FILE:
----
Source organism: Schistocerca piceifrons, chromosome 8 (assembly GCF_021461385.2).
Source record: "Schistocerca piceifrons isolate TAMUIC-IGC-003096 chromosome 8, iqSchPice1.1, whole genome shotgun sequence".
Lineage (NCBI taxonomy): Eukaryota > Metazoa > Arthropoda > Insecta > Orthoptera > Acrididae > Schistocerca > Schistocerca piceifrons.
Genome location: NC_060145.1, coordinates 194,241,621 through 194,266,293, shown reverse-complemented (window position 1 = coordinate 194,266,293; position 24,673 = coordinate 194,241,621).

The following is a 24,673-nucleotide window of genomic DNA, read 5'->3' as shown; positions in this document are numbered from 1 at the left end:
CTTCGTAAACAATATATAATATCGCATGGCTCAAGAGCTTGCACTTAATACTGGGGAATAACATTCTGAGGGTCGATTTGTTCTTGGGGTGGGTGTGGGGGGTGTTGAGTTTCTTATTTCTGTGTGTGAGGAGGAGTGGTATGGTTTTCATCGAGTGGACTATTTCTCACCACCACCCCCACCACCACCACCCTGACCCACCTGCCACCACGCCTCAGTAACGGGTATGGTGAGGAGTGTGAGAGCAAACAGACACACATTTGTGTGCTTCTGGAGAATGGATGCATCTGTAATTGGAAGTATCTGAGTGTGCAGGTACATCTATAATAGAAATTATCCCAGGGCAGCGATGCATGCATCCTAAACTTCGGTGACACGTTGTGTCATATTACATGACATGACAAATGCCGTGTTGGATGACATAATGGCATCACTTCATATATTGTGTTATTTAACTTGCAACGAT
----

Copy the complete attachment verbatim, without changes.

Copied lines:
Source organism: Schistocerca piceifrons, chromosome 8 (assembly GCF_021461385.2).
Source record: "Schistocerca piceifrons isolate TAMUIC-IGC-003096 chromosome 8, iqSchPice1.1, whole genome shotgun sequence".
Lineage (NCBI taxonomy): Eukaryota > Metazoa > Arthropoda > Insecta > Orthoptera > Acrididae > Schistocerca > Schistocerca piceifrons.
Genome location: NC_060145.1, coordinates 194,241,621 through 194,266,293, shown reverse-complemented (window position 1 = coordinate 194,266,293; position 24,673 = coordinate 194,241,621).

The following is a 24,673-nucleotide window of genomic DNA, read 5'->3' as shown; positions in this document are numbered from 1 at the left end:
CTTCGTAAACAATATATAATATCGCATGGCTCAAGAGCTTGCACTTAATACTGGGGAATAACATTCTGAGGGTCGATTTGTTCTTGGGGTGGGTGTGGGGGGTGTTGAGTTTCTTATTTCTGTGTGTGAGGAGGAGTGGTATGGTTTTCATCGAGTGGACTATTTCTCACCACCACCCCCACCACCACCACCCTGACCCACCTGCCACCACGCCTCAGTAACGGGTATGGTGAGGAGTGTGAGAGCAAACAGACACACATTTGTGTGCTTCTGGAGAATGGATGCATCTGTAATTGGAAGTATCTGAGTGTGCAGGTACATCTATAATAGAAATTATCCCAGGGCAGCGATGCATGCATCCTAAACTTCGGTGACACGTTGTGTCATATTACATGACATGACAAATGCCGTGTTGGATGACATAATGGCATCACTTCATATATTGTGTTATTTAACTTGCAACGAT